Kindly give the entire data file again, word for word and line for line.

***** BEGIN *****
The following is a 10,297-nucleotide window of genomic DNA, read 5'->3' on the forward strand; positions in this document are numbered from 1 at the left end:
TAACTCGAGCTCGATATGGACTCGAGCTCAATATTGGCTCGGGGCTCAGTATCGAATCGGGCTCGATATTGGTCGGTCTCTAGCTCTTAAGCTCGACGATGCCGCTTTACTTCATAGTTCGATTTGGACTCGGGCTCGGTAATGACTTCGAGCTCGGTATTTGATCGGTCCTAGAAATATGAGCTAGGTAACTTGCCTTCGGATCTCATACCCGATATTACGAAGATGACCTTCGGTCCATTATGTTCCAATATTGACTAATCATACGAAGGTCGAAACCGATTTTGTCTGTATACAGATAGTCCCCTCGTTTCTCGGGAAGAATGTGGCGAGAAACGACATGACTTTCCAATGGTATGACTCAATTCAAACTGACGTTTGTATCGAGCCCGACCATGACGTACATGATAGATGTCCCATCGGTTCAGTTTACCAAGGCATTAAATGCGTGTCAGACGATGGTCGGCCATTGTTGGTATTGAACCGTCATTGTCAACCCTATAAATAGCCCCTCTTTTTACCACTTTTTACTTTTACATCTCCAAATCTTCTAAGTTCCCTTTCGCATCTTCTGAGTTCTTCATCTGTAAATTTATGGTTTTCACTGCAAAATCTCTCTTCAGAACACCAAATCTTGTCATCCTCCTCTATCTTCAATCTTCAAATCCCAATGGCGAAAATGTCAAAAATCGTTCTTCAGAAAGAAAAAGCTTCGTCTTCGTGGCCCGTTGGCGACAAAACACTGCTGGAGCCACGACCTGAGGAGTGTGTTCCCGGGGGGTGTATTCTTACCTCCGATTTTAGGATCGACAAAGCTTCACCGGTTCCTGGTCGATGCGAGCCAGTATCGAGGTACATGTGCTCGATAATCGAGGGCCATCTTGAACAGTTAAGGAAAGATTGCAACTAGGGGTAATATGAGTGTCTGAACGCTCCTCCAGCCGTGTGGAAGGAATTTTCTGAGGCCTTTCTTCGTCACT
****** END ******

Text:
The following is a 10,297-nucleotide window of genomic DNA, read 5'->3' on the forward strand; positions in this document are numbered from 1 at the left end:
TAACTCGAGCTCGATATGGACTCGAGCTCAATATTGGCTCGGGGCTCAGTATCGAATCGGGCTCGATATTGGTCGGTCTCTAGCTCTTAAGCTCGACGATGCCGCTTTACTTCATAGTTCGATTTGGACTCGGGCTCGGTAATGACTTCGAGCTCGGTATTTGATCGGTCCTAGAAATATGAGCTAGGTAACTTGCCTTCGGATCTCATACCCGATATTACGAAGATGACCTTCGGTCCATTATGTTCCAATATTGACTAATCATACGAAGGTCGAAACCGATTTTGTCTGTATACAGATAGTCCCCTCGTTTCTCGGGAAGAATGTGGCGAGAAACGACATGACTTTCCAATGGTATGACTCAATTCAAACTGACGTTTGTATCGAGCCCGACCATGACGTACATGATAGATGTCCCATCGGTTCAGTTTACCAAGGCATTAAATGCGTGTCAGACGATGGTCGGCCATTGTTGGTATTGAACCGTCATTGTCAACCCTATAAATAGCCCCTCTTTTTACCACTTTTTACTTTTACATCTCCAAATCTTCTAAGTTCCCTTTCGCATCTTCTGAGTTCTTCATCTGTAAATTTATGGTTTTCACTGCAAAATCTCTCTTCAGAACACCAAATCTTGTCATCCTCCTCTATCTTCAATCTTCAAATCCCAATGGCGAAAATGTCAAAAATCGTTCTTCAGAAAGAAAAAGCTTCGTCTTCGTGGCCCGTTGGCGACAAAACACTGCTGGAGCCACGACCTGAGGAGTGTGTTCCCGGGGGGTGTATTCTTACCTCCGATTTTAGGATCGACAAAGCTTCACCGGTTCCTGGTCGATGCGAGCCAGTATCGAGGTACATGTGCTCGATAATCGAGGGCCATCTTGAACAGTTAAGGAAAGATTGCAACTAGGGGTAATATGAGTGTCTGAACGCTCCTCCAGCCGTGTGGAAGGAATTTTCTGAGGCCTTTCTTCGTCACT